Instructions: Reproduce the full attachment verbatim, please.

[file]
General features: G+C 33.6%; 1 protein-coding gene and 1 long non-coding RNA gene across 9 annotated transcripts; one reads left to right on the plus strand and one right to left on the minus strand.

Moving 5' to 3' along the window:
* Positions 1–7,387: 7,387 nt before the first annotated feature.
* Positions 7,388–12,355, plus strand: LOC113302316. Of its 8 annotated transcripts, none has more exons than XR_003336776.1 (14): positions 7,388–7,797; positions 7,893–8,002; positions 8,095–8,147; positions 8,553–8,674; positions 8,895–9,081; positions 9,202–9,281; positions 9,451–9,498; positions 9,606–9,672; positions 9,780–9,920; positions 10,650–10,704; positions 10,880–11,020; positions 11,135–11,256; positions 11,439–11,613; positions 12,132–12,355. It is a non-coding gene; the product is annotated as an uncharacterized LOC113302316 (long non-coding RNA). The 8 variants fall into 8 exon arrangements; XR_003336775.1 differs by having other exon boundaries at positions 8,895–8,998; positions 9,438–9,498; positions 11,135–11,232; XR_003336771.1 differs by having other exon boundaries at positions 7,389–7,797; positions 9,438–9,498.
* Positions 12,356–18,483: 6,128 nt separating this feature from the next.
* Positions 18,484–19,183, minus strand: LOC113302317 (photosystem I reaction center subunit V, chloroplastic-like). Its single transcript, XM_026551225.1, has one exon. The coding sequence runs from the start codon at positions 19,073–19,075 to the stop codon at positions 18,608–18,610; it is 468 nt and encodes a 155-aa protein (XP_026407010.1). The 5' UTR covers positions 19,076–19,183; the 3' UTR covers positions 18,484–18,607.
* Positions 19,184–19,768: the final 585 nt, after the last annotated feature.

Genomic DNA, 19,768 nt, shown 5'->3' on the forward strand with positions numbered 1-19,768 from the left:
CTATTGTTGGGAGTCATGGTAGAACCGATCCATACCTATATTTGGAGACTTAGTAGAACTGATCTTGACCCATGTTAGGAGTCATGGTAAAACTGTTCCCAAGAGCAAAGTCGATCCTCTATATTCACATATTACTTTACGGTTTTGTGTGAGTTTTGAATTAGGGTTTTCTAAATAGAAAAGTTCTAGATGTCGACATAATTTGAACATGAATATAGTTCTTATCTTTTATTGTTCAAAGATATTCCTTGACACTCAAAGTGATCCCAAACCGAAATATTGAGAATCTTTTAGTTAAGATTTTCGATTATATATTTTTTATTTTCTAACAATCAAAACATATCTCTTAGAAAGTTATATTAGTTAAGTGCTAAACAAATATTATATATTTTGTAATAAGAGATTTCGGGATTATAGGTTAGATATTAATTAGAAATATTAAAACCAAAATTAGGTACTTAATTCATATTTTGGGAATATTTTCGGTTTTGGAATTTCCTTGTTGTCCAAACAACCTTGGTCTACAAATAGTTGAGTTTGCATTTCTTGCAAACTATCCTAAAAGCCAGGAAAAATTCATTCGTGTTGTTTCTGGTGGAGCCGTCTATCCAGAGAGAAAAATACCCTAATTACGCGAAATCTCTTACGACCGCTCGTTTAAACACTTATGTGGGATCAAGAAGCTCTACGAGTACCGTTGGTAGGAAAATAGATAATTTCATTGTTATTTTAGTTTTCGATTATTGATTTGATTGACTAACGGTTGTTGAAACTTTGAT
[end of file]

General features: G+C 33.6%; 1 protein-coding gene and 1 long non-coding RNA gene across 9 annotated transcripts; one reads left to right on the plus strand and one right to left on the minus strand.

Moving 5' to 3' along the window:
* Positions 1–7,387: 7,387 nt before the first annotated feature.
* Positions 7,388–12,355, plus strand: LOC113302316. Of its 8 annotated transcripts, none has more exons than XR_003336776.1 (14): positions 7,388–7,797; positions 7,893–8,002; positions 8,095–8,147; positions 8,553–8,674; positions 8,895–9,081; positions 9,202–9,281; positions 9,451–9,498; positions 9,606–9,672; positions 9,780–9,920; positions 10,650–10,704; positions 10,880–11,020; positions 11,135–11,256; positions 11,439–11,613; positions 12,132–12,355. It is a non-coding gene; the product is annotated as an uncharacterized LOC113302316 (long non-coding RNA). The 8 variants fall into 8 exon arrangements; XR_003336775.1 differs by having other exon boundaries at positions 8,895–8,998; positions 9,438–9,498; positions 11,135–11,232; XR_003336771.1 differs by having other exon boundaries at positions 7,389–7,797; positions 9,438–9,498.
* Positions 12,356–18,483: 6,128 nt separating this feature from the next.
* Positions 18,484–19,183, minus strand: LOC113302317 (photosystem I reaction center subunit V, chloroplastic-like). Its single transcript, XM_026551225.1, has one exon. The coding sequence runs from the start codon at positions 19,073–19,075 to the stop codon at positions 18,608–18,610; it is 468 nt and encodes a 155-aa protein (XP_026407010.1). The 5' UTR covers positions 19,076–19,183; the 3' UTR covers positions 18,484–18,607.
* Positions 19,184–19,768: the final 585 nt, after the last annotated feature.

Genomic DNA, 19,768 nt, shown 5'->3' on the forward strand with positions numbered 1-19,768 from the left:
CTATTGTTGGGAGTCATGGTAGAACCGATCCATACCTATATTTGGAGACTTAGTAGAACTGATCTTGACCCATGTTAGGAGTCATGGTAAAACTGTTCCCAAGAGCAAAGTCGATCCTCTATATTCACATATTACTTTACGGTTTTGTGTGAGTTTTGAATTAGGGTTTTCTAAATAGAAAAGTTCTAGATGTCGACATAATTTGAACATGAATATAGTTCTTATCTTTTATTGTTCAAAGATATTCCTTGACACTCAAAGTGATCCCAAACCGAAATATTGAGAATCTTTTAGTTAAGATTTTCGATTATATATTTTTTATTTTCTAACAATCAAAACATATCTCTTAGAAAGTTATATTAGTTAAGTGCTAAACAAATATTATATATTTTGTAATAAGAGATTTCGGGATTATAGGTTAGATATTAATTAGAAATATTAAAACCAAAATTAGGTACTTAATTCATATTTTGGGAATATTTTCGGTTTTGGAATTTCCTTGTTGTCCAAACAACCTTGGTCTACAAATAGTTGAGTTTGCATTTCTTGCAAACTATCCTAAAAGCCAGGAAAAATTCATTCGTGTTGTTTCTGGTGGAGCCGTCTATCCAGAGAGAAAAATACCCTAATTACGCGAAATCTCTTACGACCGCTCGTTTAAACACTTATGTGGGATCAAGAAGCTCTACGAGTACCGTTGGTAGGAAAATAGATAATTTCATTGTTATTTTAGTTTTCGATTATTGATTTGATTGACTAACGGTTGTTGAAACTTTGAT